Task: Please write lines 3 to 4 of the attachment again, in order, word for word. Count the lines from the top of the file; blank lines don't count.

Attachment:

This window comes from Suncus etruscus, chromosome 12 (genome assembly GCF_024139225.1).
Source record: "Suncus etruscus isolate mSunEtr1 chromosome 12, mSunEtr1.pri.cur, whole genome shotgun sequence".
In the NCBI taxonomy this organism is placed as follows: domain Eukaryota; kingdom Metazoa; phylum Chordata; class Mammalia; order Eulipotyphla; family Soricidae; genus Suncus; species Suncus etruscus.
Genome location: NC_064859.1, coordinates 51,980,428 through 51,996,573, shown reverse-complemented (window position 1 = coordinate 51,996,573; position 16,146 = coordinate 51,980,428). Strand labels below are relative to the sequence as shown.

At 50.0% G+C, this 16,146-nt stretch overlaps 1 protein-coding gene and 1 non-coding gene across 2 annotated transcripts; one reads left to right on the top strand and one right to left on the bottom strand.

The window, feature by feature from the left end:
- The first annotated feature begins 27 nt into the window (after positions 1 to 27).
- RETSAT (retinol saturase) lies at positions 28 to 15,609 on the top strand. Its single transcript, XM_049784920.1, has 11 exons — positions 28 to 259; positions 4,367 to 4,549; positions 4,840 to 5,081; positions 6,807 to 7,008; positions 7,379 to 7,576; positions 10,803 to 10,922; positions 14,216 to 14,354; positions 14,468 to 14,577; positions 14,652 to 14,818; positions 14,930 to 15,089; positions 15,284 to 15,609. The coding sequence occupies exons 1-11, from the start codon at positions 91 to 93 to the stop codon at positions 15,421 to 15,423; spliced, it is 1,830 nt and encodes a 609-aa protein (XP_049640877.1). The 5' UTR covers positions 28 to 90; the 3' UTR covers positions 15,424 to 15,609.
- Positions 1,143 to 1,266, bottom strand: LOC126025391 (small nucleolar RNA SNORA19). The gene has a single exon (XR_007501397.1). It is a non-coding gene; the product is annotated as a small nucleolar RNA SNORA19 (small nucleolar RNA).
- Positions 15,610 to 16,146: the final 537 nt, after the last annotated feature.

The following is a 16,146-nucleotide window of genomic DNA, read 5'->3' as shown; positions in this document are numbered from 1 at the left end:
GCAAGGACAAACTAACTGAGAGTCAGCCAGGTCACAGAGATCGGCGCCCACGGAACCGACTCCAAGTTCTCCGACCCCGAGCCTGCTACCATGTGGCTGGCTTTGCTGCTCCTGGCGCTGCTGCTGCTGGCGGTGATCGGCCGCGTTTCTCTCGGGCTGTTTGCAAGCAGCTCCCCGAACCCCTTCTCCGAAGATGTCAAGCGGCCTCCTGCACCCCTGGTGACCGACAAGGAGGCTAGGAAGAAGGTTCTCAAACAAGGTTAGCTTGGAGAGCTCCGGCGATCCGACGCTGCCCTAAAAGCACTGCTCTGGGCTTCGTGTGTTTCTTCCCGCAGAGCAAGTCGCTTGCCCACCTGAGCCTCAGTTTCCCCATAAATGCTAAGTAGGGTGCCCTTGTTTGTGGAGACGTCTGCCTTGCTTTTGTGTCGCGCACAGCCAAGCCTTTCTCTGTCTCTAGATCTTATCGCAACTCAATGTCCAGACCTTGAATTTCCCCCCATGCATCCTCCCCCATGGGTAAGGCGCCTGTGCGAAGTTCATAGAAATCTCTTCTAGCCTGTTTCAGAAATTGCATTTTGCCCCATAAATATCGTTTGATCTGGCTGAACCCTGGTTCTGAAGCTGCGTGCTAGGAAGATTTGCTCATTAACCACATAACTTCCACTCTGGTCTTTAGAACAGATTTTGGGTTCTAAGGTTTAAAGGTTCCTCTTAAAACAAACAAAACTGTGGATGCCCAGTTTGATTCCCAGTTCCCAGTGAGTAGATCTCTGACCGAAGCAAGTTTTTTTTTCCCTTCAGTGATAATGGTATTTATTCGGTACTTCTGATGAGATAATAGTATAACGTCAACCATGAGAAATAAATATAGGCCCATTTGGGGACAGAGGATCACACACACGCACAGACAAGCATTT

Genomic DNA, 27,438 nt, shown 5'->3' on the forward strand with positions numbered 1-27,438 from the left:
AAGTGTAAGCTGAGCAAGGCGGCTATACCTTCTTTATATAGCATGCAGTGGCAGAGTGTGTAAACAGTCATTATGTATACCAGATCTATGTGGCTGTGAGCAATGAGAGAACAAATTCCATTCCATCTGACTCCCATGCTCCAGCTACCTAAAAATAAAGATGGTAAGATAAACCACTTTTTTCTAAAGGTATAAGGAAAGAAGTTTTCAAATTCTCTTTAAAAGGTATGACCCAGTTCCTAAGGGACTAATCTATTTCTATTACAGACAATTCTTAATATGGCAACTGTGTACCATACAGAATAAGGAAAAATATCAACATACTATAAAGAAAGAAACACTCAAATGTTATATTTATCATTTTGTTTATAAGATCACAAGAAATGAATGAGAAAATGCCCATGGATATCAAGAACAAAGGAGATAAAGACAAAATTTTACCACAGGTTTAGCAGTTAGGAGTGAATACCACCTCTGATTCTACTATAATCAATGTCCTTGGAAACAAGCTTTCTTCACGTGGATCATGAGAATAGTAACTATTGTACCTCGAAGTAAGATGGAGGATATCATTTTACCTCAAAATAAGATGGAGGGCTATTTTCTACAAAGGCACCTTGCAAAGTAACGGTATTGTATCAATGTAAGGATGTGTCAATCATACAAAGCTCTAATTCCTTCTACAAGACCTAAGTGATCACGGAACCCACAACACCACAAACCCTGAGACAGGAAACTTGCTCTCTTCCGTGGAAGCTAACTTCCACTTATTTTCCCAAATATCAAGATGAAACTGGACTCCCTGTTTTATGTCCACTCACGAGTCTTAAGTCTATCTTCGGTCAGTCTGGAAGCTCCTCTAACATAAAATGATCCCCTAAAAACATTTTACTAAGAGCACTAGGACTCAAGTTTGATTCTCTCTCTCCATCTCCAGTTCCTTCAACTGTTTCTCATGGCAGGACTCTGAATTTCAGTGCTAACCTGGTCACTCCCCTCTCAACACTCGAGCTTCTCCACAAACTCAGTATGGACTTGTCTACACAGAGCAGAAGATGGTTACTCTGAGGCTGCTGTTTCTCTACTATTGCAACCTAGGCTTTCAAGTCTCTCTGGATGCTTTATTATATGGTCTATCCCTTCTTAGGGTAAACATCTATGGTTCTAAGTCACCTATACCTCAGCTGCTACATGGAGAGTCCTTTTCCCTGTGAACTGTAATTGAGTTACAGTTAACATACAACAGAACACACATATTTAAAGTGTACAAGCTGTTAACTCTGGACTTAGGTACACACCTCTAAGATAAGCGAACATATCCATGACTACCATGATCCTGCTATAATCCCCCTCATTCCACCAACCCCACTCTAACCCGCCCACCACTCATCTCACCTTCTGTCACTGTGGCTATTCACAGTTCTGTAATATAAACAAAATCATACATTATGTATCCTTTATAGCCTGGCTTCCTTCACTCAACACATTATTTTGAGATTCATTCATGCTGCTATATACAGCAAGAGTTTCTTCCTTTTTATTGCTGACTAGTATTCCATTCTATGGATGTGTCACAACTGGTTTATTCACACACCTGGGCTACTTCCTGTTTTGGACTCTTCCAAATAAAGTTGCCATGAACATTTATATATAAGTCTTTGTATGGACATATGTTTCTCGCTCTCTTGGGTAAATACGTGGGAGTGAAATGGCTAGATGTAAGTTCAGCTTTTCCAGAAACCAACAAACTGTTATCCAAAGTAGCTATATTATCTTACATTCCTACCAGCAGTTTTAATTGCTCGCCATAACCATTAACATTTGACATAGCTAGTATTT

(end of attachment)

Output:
In the NCBI taxonomy this organism is placed as follows: domain Eukaryota; kingdom Metazoa; phylum Chordata; class Mammalia; order Eulipotyphla; family Soricidae; genus Suncus; species Suncus etruscus.
Genome location: NC_064859.1, coordinates 51,980,428 through 51,996,573, shown reverse-complemented (window position 1 = coordinate 51,996,573; position 16,146 = coordinate 51,980,428). Strand labels below are relative to the sequence as shown.